It’s the rare museum exhibition that makes you cry or blows your mind, but we are getting used to them here. Word is getting out about it, too. The Association of Art Museum Curators (AAMC) recognized a pair of 2013 shows at UNC-Chapel Hill’s Ackland Art Museum and Duke’s Nasher Museum of Art in their annual Awards for Excellence last month.
The emotionally moving group exhibition More Love: Art, Politics, and Sharing since the 1990s, guest curated for the Ackland by Claire Schneider, an independent curator based in Buffalo, and the stunning mid-career retrospective Wangechi Mutu: A Fantastic Journey, curated by the Nasher’s Trevor Schoonmaker, took honorable mentions in their respective categories. The AAMC divides award categories based on museums’ operating budgets.
Schoonmaker’s A Fantastic Journey elaborated the Kenya-born, Brooklyn-based Mutu’s protean nature by bringing the violent, beautiful collages she’s known for together with sculpture, installation and video work. Schoonmaker convinced Mutu to include work from her notebooks as well, giving invaluable insight into her collage process. The Nasher also commissioned “The End of Eating Everything,” a video collaboration between Mutu and recording artist Santigold.
The show itself is as transformative as Mutu’s work. A Fantastic Voyage is still traveling. It has made stops at the Brooklyn Museum of Art and the Museum of Contemporary Art, North Miami, and finishes at the Mary and Leigh Block Museum of Art at Northwestern University this year.
“Wangechi is very inventive and always mixing things up,” Schoonmaker says. “She is never content with doing things one way and wants to experiment, as do I, so we planned the show accordingly so that a certain amount of improvisation could occur.
“There are a number of site-specific elements in the show that are meant to transform and morph in new spaces, in some cases adding new elements, in others, reducing things. For instance, here at the Nasher we were able to really push the root structures coming out of the walls into the floor. At Brooklyn, because the space was tighter and less flexible, the trees were constructed upwards, with roots moving up over the ceiling.”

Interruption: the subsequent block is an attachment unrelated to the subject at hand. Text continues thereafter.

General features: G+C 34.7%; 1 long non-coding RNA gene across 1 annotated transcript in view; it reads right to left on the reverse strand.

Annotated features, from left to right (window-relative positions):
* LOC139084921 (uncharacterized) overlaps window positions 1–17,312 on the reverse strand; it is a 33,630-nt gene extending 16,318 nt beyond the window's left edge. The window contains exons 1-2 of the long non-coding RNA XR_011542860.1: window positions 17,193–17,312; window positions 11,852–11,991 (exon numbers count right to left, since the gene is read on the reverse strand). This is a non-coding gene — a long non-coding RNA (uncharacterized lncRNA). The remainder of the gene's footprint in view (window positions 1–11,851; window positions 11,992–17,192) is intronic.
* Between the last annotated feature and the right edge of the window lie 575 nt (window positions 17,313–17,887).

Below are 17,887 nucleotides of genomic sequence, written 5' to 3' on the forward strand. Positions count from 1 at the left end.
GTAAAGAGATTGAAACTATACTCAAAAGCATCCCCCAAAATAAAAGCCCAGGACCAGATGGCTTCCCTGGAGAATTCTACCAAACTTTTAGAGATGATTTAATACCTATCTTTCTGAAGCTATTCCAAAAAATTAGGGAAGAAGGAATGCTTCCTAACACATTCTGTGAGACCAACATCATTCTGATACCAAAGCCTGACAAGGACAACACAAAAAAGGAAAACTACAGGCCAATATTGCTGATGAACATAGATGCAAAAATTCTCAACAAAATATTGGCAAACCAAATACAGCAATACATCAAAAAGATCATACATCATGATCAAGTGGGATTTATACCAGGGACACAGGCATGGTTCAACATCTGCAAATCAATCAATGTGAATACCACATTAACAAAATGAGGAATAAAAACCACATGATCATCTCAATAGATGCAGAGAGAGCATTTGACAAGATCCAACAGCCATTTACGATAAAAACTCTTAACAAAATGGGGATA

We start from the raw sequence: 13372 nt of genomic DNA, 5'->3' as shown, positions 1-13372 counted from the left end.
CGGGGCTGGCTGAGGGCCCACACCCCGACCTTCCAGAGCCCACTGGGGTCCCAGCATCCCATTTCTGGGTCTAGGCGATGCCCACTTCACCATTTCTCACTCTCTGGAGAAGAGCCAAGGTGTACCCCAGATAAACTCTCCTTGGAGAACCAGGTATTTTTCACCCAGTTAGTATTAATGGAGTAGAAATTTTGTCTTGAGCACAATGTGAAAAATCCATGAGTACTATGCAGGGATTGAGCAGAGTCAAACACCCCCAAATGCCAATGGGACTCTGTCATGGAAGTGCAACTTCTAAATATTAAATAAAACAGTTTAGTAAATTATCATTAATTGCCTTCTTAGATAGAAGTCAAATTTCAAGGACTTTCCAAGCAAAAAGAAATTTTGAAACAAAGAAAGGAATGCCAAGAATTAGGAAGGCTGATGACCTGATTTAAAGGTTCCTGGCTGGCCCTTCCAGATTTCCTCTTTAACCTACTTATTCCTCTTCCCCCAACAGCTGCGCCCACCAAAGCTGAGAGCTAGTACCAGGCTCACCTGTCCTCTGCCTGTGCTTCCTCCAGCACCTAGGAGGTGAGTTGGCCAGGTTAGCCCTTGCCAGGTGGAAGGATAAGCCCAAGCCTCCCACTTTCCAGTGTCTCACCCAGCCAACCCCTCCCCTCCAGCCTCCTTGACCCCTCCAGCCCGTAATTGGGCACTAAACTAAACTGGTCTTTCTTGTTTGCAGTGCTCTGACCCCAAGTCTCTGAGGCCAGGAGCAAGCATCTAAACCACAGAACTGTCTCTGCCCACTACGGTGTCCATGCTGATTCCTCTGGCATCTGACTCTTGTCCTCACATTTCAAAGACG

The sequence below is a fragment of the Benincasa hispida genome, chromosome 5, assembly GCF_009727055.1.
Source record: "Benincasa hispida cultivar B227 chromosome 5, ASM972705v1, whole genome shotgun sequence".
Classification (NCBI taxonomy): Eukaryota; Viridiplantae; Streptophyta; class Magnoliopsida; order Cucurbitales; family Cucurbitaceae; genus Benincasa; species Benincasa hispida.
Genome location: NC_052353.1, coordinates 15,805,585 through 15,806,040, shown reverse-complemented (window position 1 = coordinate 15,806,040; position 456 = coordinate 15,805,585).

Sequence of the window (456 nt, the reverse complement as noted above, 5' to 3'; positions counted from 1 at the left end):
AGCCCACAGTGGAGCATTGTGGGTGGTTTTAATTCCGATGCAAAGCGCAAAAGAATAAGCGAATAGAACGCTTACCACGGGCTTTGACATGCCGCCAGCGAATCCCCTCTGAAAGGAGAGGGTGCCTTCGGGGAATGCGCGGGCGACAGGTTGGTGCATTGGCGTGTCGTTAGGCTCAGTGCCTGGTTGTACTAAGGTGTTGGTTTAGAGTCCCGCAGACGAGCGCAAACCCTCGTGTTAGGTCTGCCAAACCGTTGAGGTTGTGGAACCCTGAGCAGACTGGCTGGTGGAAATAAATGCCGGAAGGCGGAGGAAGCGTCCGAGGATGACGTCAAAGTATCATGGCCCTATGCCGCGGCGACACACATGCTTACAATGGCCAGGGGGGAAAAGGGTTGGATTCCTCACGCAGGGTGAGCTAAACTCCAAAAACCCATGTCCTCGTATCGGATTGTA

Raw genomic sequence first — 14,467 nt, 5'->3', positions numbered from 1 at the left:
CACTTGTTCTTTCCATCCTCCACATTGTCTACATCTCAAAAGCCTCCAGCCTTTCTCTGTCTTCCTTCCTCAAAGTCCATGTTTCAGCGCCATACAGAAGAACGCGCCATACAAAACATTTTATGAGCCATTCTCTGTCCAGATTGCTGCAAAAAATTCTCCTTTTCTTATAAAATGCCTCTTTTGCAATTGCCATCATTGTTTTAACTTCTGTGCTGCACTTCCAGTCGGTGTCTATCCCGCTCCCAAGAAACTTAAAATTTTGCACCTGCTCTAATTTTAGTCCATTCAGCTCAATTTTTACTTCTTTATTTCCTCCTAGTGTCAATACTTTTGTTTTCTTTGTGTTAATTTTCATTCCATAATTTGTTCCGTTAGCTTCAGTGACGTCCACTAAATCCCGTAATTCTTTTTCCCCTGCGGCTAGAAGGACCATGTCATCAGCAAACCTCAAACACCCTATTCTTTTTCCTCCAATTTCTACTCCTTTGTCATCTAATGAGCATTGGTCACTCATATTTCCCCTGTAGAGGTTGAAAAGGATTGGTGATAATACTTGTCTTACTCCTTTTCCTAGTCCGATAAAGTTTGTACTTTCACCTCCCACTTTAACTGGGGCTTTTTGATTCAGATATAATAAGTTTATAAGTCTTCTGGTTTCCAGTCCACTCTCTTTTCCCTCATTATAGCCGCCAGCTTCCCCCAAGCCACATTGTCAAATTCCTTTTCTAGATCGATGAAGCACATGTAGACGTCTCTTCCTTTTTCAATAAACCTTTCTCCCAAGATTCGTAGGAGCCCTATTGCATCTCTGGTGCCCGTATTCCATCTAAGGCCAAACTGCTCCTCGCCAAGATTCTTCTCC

Schneider’s curation of More Love was about thematic depth rather than a single artist’s breadth. Including works by over 30 contemporary artists, it held together through the ideas of emotional engagement and generosity. The Ackland could hardly contain it all—you heard Julianne Swartz's audio work “Affirmation” between the sets of entry doors to the museum. You might have seen one of six Félix González-Torres billboards scattered around the Triangle during the exhibit’s run last February and March.
“A woman I met as I was leaving the first Sunday said that she was going to send clients to stand in the vestibule to be showered in love,” Schneider recalls. “This was after she told me, when I asked about her profession, that she ‘listened to people’s shit for a living.’”
Much of the work in the exhibition was interactive, as well. For Yoko Ono’s “Time to Tell Your Love,” visitors were photographed expressing themselves in the gallery, and were given a small glass prism to take home. Gonzalez-Torres’s “Untitled (Ross in L.A.),” a 175-pound pile of candy in a gallery corner, dwindled as visitors took them and ate them in the galleries, memorializing the artist’s partner Ross Laycock, who died of AIDS.
“I had amazing conversations with people around Félix González-Torres’ work,” Schneider says. “One girl told me that when she thought about this piece, it reminded her of her grandmother who had recently died and she had so many memories of her connected to candy, because she had lollipops she got from the bank always waiting for her. Her family even had these at the grandmother’s funeral to remind her of her grandmother. Telling me this story, she broke down crying, so completely taken to an emotional loving place."
More Love also traveled, spending the fall at the Cheekwood Botanical Garden and Museum of Art in Nashville.